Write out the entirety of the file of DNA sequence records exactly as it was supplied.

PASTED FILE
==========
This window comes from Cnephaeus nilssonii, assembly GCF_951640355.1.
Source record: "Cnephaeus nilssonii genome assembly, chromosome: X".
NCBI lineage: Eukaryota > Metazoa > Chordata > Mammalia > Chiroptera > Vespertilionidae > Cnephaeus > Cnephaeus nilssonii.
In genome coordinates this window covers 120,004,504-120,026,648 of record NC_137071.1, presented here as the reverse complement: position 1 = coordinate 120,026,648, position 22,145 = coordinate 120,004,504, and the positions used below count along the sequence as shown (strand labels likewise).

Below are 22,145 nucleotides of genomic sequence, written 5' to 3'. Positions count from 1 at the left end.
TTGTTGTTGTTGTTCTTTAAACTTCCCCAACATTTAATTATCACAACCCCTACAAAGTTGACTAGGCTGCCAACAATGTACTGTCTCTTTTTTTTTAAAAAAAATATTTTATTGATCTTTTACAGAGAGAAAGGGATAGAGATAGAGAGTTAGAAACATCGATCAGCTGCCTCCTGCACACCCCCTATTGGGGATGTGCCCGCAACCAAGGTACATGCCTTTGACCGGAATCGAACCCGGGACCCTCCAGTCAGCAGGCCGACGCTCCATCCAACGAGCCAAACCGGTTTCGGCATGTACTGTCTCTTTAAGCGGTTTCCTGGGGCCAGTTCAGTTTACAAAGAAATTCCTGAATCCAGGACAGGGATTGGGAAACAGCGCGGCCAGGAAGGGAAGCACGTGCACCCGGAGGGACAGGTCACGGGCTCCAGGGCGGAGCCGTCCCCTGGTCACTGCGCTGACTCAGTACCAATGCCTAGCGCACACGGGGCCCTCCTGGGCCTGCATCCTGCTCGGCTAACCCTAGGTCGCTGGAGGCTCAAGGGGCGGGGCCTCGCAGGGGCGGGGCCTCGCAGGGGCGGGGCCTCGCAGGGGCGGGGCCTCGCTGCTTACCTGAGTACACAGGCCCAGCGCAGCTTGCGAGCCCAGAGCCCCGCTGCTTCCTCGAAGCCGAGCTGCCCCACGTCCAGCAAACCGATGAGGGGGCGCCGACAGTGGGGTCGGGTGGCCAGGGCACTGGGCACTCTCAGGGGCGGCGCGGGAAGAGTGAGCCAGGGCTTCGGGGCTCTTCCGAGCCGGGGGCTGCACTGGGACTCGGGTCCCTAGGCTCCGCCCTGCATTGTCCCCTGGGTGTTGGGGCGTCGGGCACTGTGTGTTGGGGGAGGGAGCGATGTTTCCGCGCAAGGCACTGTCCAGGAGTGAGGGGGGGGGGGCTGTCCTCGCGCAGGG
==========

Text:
This window comes from Cnephaeus nilssonii, assembly GCF_951640355.1.
Source record: "Cnephaeus nilssonii genome assembly, chromosome: X".
NCBI lineage: Eukaryota > Metazoa > Chordata > Mammalia > Chiroptera > Vespertilionidae > Cnephaeus > Cnephaeus nilssonii.
In genome coordinates this window covers 120,004,504-120,026,648 of record NC_137071.1, presented here as the reverse complement: position 1 = coordinate 120,026,648, position 22,145 = coordinate 120,004,504, and the positions used below count along the sequence as shown (strand labels likewise).

Below are 22,145 nucleotides of genomic sequence, written 5' to 3'. Positions count from 1 at the left end.
TTGTTGTTGTTGTTCTTTAAACTTCCCCAACATTTAATTATCACAACCCCTACAAAGTTGACTAGGCTGCCAACAATGTACTGTCTCTTTTTTTTTAAAAAAAATATTTTATTGATCTTTTACAGAGAGAAAGGGATAGAGATAGAGAGTTAGAAACATCGATCAGCTGCCTCCTGCACACCCCCTATTGGGGATGTGCCCGCAACCAAGGTACATGCCTTTGACCGGAATCGAACCCGGGACCCTCCAGTCAGCAGGCCGACGCTCCATCCAACGAGCCAAACCGGTTTCGGCATGTACTGTCTCTTTAAGCGGTTTCCTGGGGCCAGTTCAGTTTACAAAGAAATTCCTGAATCCAGGACAGGGATTGGGAAACAGCGCGGCCAGGAAGGGAAGCACGTGCACCCGGAGGGACAGGTCACGGGCTCCAGGGCGGAGCCGTCCCCTGGTCACTGCGCTGACTCAGTACCAATGCCTAGCGCACACGGGGCCCTCCTGGGCCTGCATCCTGCTCGGCTAACCCTAGGTCGCTGGAGGCTCAAGGGGCGGGGCCTCGCAGGGGCGGGGCCTCGCAGGGGCGGGGCCTCGCAGGGGCGGGGCCTCGCTGCTTACCTGAGTACACAGGCCCAGCGCAGCTTGCGAGCCCAGAGCCCCGCTGCTTCCTCGAAGCCGAGCTGCCCCACGTCCAGCAAACCGATGAGGGGGCGCCGACAGTGGGGTCGGGTGGCCAGGGCACTGGGCACTCTCAGGGGCGGCGCGGGAAGAGTGAGCCAGGGCTTCGGGGCTCTTCCGAGCCGGGGGCTGCACTGGGACTCGGGTCCCTAGGCTCCGCCCTGCATTGTCCCCTGGGTGTTGGGGCGTCGGGCACTGTGTGTTGGGGGAGGGAGCGATGTTTCCGCGCAAGGCACTGTCCAGGAGTGAGGGGGGGGGGGCTGTCCTCGCGCAGGG